[13] When rapid amplitude or phase variations affect GPS signals, tracking interruptions can momentarily occur within a receiver, resulting in discontinuities in the measured slant (line-of-sight) TEC variation. Obtaining valuable ionospheric information from GPS measurements inevitably requires a proper handling of the so-called cycle slips. Several methods have been developed in the GNSS and ionospheric communities for this purpose but few of them can effectively handle the excessive occurrence of signal loss-of-lock sometimes encountered when strong ionospheric effects are observed. In such instances, GPS data is often of no use and may be completely disregarded.

[14] One such example was observed on Okinawa Island in the south of Japan on 23 March 2004 (see section 5 for additional details). Figure 2 shows the measured TEC variation obtained from the geometry-free combination of carrier-phase measurements (equation (5)). From 1305 to 1317 (GPST), the receiver repeatedly lost track on the signal (mainly on L2), resulting in short continuous arcs providing very little information on the actual TEC fluctuations. Obtaining a continuous time series in such a context is not a trivial task, and the next paragraphs explain why commonly used cycle-slip correction methods would most likely experience problems in correcting the discontinuities.

Figure 2.

TEC variation derived from the geometry-free combination of carrier-phase measurements for GPS satellite PRN 21, as observed on 23 March 2004 on Okinawa Island, Japan. Numerous cycle slips in the GPS observations create jumps in the time series.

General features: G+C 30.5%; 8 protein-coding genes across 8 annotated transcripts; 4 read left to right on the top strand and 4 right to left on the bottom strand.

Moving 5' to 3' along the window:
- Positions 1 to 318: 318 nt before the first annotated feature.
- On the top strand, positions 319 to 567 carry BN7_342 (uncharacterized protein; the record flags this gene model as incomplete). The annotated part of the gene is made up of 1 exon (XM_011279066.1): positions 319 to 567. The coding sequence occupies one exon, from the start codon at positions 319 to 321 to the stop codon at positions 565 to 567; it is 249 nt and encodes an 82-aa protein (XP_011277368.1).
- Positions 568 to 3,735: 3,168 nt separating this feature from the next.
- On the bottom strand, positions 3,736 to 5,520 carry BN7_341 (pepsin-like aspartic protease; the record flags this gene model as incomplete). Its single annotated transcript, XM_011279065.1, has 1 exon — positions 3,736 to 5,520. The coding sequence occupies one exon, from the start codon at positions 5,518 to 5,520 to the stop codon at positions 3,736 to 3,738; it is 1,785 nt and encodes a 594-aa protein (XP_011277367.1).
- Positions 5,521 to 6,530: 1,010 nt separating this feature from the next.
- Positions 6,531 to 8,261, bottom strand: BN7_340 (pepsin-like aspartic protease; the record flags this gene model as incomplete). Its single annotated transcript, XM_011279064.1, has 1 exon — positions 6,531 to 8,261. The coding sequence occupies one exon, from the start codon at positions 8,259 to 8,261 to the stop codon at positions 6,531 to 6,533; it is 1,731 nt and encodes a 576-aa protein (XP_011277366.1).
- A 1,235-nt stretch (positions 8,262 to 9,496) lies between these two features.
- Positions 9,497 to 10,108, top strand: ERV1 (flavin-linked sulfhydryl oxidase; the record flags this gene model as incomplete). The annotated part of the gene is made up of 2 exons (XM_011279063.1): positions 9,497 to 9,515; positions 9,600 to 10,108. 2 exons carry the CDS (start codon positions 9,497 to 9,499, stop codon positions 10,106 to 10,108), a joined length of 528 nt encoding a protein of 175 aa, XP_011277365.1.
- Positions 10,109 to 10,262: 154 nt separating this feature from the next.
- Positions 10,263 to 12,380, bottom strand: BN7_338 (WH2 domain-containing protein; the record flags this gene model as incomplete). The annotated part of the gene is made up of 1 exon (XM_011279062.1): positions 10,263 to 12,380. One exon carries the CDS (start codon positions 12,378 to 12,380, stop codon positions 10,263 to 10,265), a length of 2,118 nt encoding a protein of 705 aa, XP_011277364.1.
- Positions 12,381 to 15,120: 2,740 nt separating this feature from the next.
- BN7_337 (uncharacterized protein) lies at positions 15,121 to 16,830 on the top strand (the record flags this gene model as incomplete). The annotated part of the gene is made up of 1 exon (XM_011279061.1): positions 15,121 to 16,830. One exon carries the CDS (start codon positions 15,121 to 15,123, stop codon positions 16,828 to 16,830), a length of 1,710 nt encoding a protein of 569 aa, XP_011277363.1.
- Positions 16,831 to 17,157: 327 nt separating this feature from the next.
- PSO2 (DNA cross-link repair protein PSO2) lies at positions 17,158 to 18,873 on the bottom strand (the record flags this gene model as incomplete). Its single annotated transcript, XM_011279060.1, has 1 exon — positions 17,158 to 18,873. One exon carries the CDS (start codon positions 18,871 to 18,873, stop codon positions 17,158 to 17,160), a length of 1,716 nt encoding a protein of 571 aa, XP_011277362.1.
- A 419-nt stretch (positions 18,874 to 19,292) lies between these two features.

[15] One well-known method for cycle-slip correction is polynomial fitting [Beutler et al., 1984], which consists of fitting low-order polynomials to consecutive arcs of carrier-phase measurements. The offset between consecutive arcs can then be estimated and rounded to the nearest integer to provide the size of the cycle slips. When considering the large number of discontinuities encountered in the previous example, it becomes obvious that the length of consecutive arcs is too short to reliably fit any polynomials. The same conclusion can be drawn from similar methods using signal combinations [Blewitt, 1990; Bisnath, 2000]. Increased noise in the observations due to amplitude scintillation is also a serious concern that reduces the efficiency of linear combinations, especially the ones involving code measurements.

[16] Another method usually providing satisfactory cycle-slip correction capabilities is the one introduced by Mader [1986]. In this approach, integer cycle-slip candidates on L1 and L2 are chosen as to minimize the temporal variation of the geometry-free combination (equation (5)) over two consecutive epochs. The assumption that this fluctuation is a small quantity is justified under short time intervals and low ionospheric activity. On the other hand, data gaps of a few seconds for a GPS signal passing through a plasma bubble lead to nonnegligible ionospheric delay variations. Furthermore, several pairs of cycle-slip candidates can provide similar variations, and methods aiming at overcoming this limitation [Bastos and Landau, 1988] will not solve this issue when multiple cycle slips occur in a short period of time.

[17] Statistical testing can also be used to determine instantaneously (i.e., within a single epoch) the most likely cycle-slip candidates [Kim and Langley, 2001; Banville and Langley, 2009]. However, ionospheric delay variation is usually ignored in the process because of its limited impact on short time intervals. During strong ionospheric activity, the rate of change of the ionospheric delay can sometimes reach several cm/s, jeopardizing the success rate of this method for signal interruptions exceeding a few seconds.